Okay. And then just a follow-up on comps, if your inventory is much cleaner, you have got much clearance inventory in the next -- for Q4 this year, versus last year. I am just wondering how -- I know its hard to break this out, but how do you think about your comp to last year, if you were to say okay, apples to apples, we have the same amount of clearance last year as we do this year? Is there a way to look at it like that, and say gee, if we didn't have as much clearance inventory, or let's say we had flat clearance inventory, we would be guiding to a comp that is low to mid single digit, instead of mid to high single digit, or is there a way to sort of break that out?

Daniel Griesemer

Yeah. Without giving a whole lot of detail, you are on the right track there. We recognize that we did begin the season last year, with more inventory that needed to be cleared coming out of the third quarter, that was competing for fourth quarter products. So we intentionally pulled that out. We recognized that with that chain sales, and very little profit. So we are thinking, this is the right way to run this business for the long term. We would -- the lack of clearance is a contributing factor to our acknowledged wide range here for the fourth quarter, it is a contributing factor, so you are on the right track.

Jeff Van Sinderen - B. Riley & Company

Okay. Thanks very much, and good luck for holidays.

Daniel Griesemer

Thank you.

Jennifer Ehrhardt

Thank you.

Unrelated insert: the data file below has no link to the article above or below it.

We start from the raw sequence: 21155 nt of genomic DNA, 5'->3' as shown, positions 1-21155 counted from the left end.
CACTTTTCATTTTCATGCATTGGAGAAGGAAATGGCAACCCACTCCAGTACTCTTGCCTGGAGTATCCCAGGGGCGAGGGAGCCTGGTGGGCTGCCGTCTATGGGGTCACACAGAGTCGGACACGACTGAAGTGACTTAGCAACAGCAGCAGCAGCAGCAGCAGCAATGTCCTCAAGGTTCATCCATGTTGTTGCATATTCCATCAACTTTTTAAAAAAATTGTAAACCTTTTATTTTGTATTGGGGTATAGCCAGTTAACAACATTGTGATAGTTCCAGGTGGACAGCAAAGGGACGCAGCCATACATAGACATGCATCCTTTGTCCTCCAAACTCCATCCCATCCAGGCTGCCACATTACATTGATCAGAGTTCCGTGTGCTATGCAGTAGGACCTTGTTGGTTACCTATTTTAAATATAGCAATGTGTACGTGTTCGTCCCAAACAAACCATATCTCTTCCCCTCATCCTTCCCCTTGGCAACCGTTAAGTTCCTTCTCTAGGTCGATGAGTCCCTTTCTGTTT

Operator

We will go next to Dave King with ROTH Capital Partners.

Isela Soto - ROTH Capital Partners

Good afternoon. This is actually Isela Soto on for Dave King. Can you just talk about the outlook on the SG&A front, and how we should think about the opportunity for future savings, and then should we expect deleverage both in gross margin and SG&A in the fourth quarter, given your guidance for a negative comp?

Jennifer Ehrhardt

Sure. I will address that with you. If you look at SG&A for Q3, you will see from a pure dollar perspective, we came in just slightly above last year. So we really are diligently controlling costs and always looking for ways to optimize efficiencies, processes, things along those lines. So when you look at SG&A as a percent of sales, that was deleverage that you saw going from the 22.4 to 22.7 this year. It was deleveraged on the negative comp. And we look into Q4, you had already set it up perfectly. The SG&A and the rate that you see there is all driven by the deleverage on the guided negative comps that we put out there.

Isela Soto - ROTH Capital Partners

Okay. Thank you.